LUXEMBOURG – The International Monetary Fund has proposed a “solidarity factor” as a further pension reform measure for Luxembourg.

Such a move, it argues, would signal the Grand Duchy’s intent to remain attractive to invest and work in.

“Major progress has been made already in reforming the pension system but further measures are necessary, not only to achieve the medium-run budget targets but also to prepare for the demographic challenges that lie ahead,” the IMF said in a report on Luxembourg.

“For old-age pensions, we recommend that a "solidarity factor" link the replacement rate to the contribution base and the statutory retirement age to life expectancy.”

“The introduction of such a factor would not reduce benefits but it would signal a determination to maintain the country's attractiveness as a place to work and invest in,” the IMF said.

“This would foster a continued expansion of the revenue base that would forestall the need for more drastic entitlement cutbacks in the future, thereby leveraging the efficiency gains from the recent, impressive tax reforms.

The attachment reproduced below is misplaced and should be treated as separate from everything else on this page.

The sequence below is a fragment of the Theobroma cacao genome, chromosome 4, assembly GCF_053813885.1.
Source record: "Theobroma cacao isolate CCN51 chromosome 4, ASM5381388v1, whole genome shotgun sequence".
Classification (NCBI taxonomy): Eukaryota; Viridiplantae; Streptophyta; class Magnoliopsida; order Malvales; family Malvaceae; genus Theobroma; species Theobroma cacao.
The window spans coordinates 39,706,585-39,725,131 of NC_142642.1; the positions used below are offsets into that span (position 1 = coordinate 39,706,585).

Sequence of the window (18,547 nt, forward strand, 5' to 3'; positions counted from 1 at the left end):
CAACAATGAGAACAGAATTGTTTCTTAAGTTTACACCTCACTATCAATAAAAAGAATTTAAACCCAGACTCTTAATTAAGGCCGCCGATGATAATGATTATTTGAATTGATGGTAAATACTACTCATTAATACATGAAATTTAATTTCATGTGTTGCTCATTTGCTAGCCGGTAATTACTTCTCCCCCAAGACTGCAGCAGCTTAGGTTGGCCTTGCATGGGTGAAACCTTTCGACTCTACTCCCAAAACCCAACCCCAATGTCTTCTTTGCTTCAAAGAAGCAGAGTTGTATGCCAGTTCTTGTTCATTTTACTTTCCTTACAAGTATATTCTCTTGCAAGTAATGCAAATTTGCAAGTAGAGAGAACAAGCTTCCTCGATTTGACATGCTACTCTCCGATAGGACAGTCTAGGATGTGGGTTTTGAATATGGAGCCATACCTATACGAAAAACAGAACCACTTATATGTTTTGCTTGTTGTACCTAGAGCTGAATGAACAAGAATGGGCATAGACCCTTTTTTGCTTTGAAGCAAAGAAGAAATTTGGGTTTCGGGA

It said the “solidarity factor" could help to ensure a “fair distribution across generations” of the burden of adjusting to population aging or other economic shocks.

And it said that the credibility of the commitment to maintain low tax and contribution rates could be enhanced by a continued accumulation of public sector assets that might later also serve to sustain a minimum pension.

In general, the IMF said that Luxembourg was “enviably well placed” to address the challenges of the global slowdown.